Poll: Latinos overwhelmingly oppose abortion bans
More than two-thirds of Hispanics say they would not vote for a candidate who supports a nationwide ban on abortions, according to a new poll released Tuesday.
The new poll shows strong support for abortion rights among Hispanics in the wake of the June Supreme Court decision to overturn Roe v. Wade, which sent the issue of abortion back to the states.
The poll was conducted by BSP Research for abortion rights advocacy group NARAL Pro-Choice America and the Latino Victory Project, a progressive Latino advocacy organization.
According to an internal polling memo reviewed by The Hill, 71 percent of Latinos would not vote for any candidate who supports a nationwide ban on abortions without exceptions, and 70 percent said they were less likely to vote for a candidate who wants to ban abortion as well as preventative and emergency contraception.
The strong support for abortion rights is consistent across gender, national origin, religious and geographic distinctions.
Still, Latinas are much more likely to oppose banning abortion — 77 percent of surveyed Latinas opposed bans, while 18 percent supported them, while 67 percent of Hispanic male respondents opposed bans and 28 percent supported them.
Catholic Hispanics were also more likely than other Christians to oppose bans, with 73 percent of Catholics against abortion bans and 63 percent of other Christians in opposition.
And 74 percent of U.S.-born Latinos opposed abortion bans, compared to 69 percent of foreign-born Latinos.
In the memo, the pollsters said that overall, 82 percent of respondents were in favor of the government maintaining abortion rights.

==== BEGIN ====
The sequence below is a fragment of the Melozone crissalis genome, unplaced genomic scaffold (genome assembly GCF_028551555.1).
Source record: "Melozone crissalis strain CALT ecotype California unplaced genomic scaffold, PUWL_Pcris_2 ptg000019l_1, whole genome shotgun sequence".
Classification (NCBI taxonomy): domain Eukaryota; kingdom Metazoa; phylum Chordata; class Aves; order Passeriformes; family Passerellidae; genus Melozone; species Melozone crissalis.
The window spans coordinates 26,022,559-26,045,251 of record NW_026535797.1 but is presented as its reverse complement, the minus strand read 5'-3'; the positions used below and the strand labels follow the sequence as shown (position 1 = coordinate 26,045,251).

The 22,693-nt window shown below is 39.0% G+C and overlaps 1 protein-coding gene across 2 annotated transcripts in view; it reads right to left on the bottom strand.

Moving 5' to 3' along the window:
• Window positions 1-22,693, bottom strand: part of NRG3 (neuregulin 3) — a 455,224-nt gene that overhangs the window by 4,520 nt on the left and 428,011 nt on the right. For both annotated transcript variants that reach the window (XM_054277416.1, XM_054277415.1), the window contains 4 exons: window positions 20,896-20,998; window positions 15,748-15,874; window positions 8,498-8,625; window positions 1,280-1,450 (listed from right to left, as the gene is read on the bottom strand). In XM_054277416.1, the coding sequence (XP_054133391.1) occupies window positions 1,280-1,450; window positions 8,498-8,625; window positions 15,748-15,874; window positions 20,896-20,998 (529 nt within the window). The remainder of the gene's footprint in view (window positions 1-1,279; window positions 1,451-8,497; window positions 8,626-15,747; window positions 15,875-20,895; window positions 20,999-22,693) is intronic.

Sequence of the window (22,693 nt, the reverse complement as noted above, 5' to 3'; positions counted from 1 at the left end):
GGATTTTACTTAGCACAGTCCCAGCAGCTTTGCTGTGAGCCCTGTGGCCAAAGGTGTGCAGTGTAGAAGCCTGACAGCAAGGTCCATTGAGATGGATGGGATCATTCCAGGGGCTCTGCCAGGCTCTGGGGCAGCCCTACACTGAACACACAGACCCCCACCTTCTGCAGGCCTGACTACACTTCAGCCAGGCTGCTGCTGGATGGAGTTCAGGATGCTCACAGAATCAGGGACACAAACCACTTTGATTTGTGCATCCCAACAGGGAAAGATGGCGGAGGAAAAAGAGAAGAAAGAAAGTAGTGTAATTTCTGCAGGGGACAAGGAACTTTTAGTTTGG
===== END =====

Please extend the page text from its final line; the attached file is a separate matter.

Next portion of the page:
That number includes 29 percent of conservative Latinos who personally oppose abortion but say the government should not play a role in reproductive decisions.
“In particular, the 29% of the Latino electorate who personally opposes abortion, but does not want the government taking the right away for others, is a critical and often misunderstood portion of the Latino community that we must communicate effectively with,” according to the polling memo.
In that vein, 84 percent of respondents said decisions on abortion should be left to pregnant people and their doctors.
The poll comes as abortion has become a key electoral issue heading into November, second only to economic concerns among most voters.
Democrats have by and large leaned in to the abortion debate, although some have raised questions about how Hispanic voters would fall on the issue.
The memo by BSP Research, a widely respected Democratic polling firm with expertise in surveying Hispanic voters, seeks to dispel those fears.
“For years there have been widespread assumptions that Latinos are religious conservatives who oppose abortion,” the BSP Research memo stated.
“This survey answers those assumptions with facts and data to show that Latino voters strongly support reproductive freedom, and have serious concerns today about abortion bans in many states. Importantly, this survey uncovers an important nuance–that even Latinos who personally oppose abortion do not believe the government should get involved to ban access for people who need it,” the memo added.
According to the memo, 800 respondents were surveyed in English and Spanish throughout the United States, 25 percent on live phone calls and 75 percent online.
The survey was conducted in the first two weeks of September and had a margin of error of 3.5 percent.